We have carefully examined appellant's other contentions and find they are without merit and call for no discussion.
Trilling was tried and convicted on all 7 counts, being the same housebreaking and larceny counts as for Watts. His convictions were reversed on all except one count under Mallory v. United States, 1957, 354 U.S. 449, 77 S.Ct. 1356, 1 L. Ed.2d 1479. See Trilling v. United States, 1958, 104 U.S.App.D.C. 159, 260 F.2d 677
Commonwealth of Pennsylvania ex rel. Herman v. Claudy, 1956, 350 U.S. 116, 118, note 2, 76 S.Ct. 223, 100 L.Ed. 126
28 U.S.C. § 2255 provides: "A prisoner in custody under sentence * * * claiming the right to be released upon the ground that the sentence * * * is * * * subject to collateral attack, may move the court which imposed the sentence to vacate, set aside or correct the sentence."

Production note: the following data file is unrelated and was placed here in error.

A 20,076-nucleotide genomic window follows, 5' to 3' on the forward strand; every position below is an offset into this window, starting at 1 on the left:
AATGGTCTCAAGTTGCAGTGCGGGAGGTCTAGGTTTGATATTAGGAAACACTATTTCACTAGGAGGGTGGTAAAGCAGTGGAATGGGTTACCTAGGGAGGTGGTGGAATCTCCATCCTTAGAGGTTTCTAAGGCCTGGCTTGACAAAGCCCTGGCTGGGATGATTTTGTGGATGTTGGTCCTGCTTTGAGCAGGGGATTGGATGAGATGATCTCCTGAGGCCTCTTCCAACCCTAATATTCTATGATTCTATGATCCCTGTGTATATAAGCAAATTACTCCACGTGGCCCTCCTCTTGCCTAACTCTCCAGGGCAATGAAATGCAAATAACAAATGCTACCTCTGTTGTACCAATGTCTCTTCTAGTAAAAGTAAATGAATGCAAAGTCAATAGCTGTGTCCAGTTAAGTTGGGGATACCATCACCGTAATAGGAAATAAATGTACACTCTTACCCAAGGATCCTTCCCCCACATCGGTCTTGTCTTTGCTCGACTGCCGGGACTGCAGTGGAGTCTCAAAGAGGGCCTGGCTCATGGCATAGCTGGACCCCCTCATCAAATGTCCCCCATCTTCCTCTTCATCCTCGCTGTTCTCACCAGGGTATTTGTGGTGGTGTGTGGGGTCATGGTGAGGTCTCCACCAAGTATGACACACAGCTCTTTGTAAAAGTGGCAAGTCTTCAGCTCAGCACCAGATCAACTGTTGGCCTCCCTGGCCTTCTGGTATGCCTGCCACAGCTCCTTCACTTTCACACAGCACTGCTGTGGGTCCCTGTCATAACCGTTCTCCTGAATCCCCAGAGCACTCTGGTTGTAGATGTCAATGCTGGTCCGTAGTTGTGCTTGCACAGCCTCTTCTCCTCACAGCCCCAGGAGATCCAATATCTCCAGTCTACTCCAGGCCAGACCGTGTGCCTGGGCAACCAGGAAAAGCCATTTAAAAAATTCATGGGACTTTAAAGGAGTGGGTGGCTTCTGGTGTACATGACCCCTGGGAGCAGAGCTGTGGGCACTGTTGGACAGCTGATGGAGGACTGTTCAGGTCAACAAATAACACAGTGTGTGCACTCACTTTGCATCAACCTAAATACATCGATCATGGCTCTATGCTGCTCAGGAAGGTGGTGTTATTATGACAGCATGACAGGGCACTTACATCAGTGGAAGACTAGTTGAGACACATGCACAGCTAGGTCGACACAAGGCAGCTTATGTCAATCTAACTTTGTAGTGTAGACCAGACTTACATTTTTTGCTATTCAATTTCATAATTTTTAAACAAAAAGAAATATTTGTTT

Newman v. United States, 1950, 87 U.S. App.D.C. 419, 184 F.2d 275, certiorari denied 1951, 340 U.S. 921, 71 S.Ct. 352, 95 L.Ed. 665; Edwards v. United States, 103 U.S.App.D.C. 152, 256 F.2d 707, certiorari denied 1958, 358 U.S. 847, 79 S. Ct. 74, 3 L.Ed.2d 82. See also Barnhart v. United States, 10 Cir., 1959, 270 F.2d 866
Cf. Dorsey v. Gill, 80 U.S.App.D.C. 9, 28, 148 F.2d 857, 876, certiorari denied 1945, 325 U.S. 890, 65 S.Ct. 1580, 89 L. Ed. 2003